Sean E. Heerey ND, MA, CCC/SLP
When we think of mold we think of basements or old, damp, rags that are left in the garage or workshop. Many children have done school experiments with white bread or oranges and are pleasantly surprised by the green and blue molds that are produced. Even in the refrigerator mold can be found. The smell is very distinct.
Some people know the minute they walk into a home that mold is present. We may not see it, but our nose knows! Mold is ubiquitous in our environment. It is a type of fungus and there are thousands of known varieties of molds. In nature, molds promote decay and rot and work to decompose organic matter. Molds need adequate humidity and temperature for optimal growth. Mold spores can breed in standing water. Mold collects on fallen leaves. Piles of bark mulch, leaves and grass clipping are a perfect place for mold to flourish. Some people need to use caution when raking leaves or when doing extended amounts of yard work as this can stir allergens into the air.
People can be sensitive or allergic to molds. Diagnosing a mold allergy is very difficult because mold can affect the body in a variety of different ways. Coughing, wheezing, sinus problems and post-nasal drip are common symptoms, but some individuals may develop headaches, itchy rash or joint pain, memory problems and sudden changes in mood/behavior, depression, anger and aggression.
A recent journal article stated that toxins from mold that were found growing on nuts or corn can weaken the immune system. This in turn makes the body more susceptible to respiratory diseases and can exacerbate existing ones.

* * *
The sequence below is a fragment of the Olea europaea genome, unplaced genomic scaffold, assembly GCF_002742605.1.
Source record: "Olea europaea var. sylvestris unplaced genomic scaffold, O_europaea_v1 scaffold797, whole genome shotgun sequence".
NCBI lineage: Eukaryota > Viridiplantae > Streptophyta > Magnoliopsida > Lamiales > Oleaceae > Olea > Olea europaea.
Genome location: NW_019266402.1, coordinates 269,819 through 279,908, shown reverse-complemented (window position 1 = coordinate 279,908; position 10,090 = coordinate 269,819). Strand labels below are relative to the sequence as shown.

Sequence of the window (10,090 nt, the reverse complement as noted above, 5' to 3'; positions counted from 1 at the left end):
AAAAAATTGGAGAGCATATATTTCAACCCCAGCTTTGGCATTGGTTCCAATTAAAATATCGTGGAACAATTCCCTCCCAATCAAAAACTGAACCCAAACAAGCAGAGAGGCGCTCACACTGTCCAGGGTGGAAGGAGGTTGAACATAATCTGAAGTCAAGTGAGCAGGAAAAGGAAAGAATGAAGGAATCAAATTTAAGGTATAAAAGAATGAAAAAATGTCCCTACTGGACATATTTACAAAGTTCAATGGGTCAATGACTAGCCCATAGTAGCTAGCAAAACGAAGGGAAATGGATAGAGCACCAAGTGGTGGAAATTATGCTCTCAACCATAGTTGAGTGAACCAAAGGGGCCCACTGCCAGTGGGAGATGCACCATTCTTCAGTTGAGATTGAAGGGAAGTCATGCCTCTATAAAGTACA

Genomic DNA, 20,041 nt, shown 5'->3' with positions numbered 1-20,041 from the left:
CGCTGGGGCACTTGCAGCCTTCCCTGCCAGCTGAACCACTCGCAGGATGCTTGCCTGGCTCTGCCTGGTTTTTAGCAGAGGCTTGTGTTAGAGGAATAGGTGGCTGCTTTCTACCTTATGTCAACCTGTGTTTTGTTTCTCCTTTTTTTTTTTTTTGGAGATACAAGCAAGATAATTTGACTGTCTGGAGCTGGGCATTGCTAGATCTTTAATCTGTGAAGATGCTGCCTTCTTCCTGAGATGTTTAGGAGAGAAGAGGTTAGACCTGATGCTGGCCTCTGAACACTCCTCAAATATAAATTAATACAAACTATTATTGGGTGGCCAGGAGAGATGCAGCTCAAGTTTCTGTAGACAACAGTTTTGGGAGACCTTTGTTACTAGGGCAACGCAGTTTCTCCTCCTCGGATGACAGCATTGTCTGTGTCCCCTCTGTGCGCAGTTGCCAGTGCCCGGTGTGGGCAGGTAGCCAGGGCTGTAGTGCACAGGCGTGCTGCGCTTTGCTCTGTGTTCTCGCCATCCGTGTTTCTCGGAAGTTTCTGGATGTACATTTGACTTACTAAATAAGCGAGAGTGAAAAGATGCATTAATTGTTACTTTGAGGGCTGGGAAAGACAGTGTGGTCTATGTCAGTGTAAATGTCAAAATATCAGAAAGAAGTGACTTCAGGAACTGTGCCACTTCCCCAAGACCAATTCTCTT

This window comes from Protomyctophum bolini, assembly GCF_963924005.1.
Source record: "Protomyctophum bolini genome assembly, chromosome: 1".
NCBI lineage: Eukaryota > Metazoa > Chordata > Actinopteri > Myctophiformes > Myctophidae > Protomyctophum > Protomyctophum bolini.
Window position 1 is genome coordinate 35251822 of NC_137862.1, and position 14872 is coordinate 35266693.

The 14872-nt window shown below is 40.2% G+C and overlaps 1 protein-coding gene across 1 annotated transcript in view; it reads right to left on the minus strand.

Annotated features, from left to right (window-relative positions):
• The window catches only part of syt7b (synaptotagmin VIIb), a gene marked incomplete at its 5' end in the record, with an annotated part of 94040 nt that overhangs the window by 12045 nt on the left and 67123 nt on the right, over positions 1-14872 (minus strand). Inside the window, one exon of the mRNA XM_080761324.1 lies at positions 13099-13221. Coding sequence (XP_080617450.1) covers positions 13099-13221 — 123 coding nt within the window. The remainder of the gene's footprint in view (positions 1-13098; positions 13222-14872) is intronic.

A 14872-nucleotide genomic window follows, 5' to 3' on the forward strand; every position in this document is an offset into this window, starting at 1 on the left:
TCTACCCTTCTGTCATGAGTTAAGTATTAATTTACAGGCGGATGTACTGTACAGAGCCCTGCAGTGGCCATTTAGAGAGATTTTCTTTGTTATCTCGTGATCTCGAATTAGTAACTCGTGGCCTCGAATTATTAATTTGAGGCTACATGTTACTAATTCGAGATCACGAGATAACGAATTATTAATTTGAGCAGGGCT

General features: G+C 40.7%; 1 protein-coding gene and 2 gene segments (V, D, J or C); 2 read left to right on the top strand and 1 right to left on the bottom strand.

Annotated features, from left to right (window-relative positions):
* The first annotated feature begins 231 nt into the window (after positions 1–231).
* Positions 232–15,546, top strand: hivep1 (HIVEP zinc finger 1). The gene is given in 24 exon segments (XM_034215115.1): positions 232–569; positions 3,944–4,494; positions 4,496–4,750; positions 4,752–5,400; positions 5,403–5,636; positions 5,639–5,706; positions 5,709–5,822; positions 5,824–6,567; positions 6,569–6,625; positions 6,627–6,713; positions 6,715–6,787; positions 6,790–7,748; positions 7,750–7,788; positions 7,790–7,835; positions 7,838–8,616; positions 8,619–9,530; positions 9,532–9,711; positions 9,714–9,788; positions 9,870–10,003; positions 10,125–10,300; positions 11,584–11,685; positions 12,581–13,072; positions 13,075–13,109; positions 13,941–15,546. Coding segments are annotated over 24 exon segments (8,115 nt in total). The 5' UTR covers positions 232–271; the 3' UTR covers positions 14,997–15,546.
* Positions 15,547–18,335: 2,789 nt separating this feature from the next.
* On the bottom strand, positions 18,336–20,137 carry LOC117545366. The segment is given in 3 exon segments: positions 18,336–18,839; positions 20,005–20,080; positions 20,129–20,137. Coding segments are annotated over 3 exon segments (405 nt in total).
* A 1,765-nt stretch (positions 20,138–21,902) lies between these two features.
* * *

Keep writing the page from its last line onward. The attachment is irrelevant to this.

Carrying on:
Even though mold is everywhere you can still takes measures to protect yourself, both outdoors and inside your home:
1. Wear a mask when raking leaves or working in the yard.
2. Changes your clothes after working outside as mold, and pollens, can adhere to clothing.
3. Take off your shoes before entering your home.
4. Remove all porous items that have been wet for more than 48 hours and that cannot be thoroughly cleaned and dried. Such items can remain a source of mold growth and should be removed from your home.
5. To prevent mold growth, clean wet items and surfaces with vinegar and water.
6. Use a dehumidifier if you live in a damp part of the world. It helps reduce indoor mold growth.
7. Remove carpet from home as the carpet and padding are perfect breeding grounds for mold spores, especially if the carpet has ever been steam cleaned.
8. Keep windows closed during humid or damp days. This just invites mold into the home.
These helpful tips can keep you and your family safer and lower the risk of reacting to mold.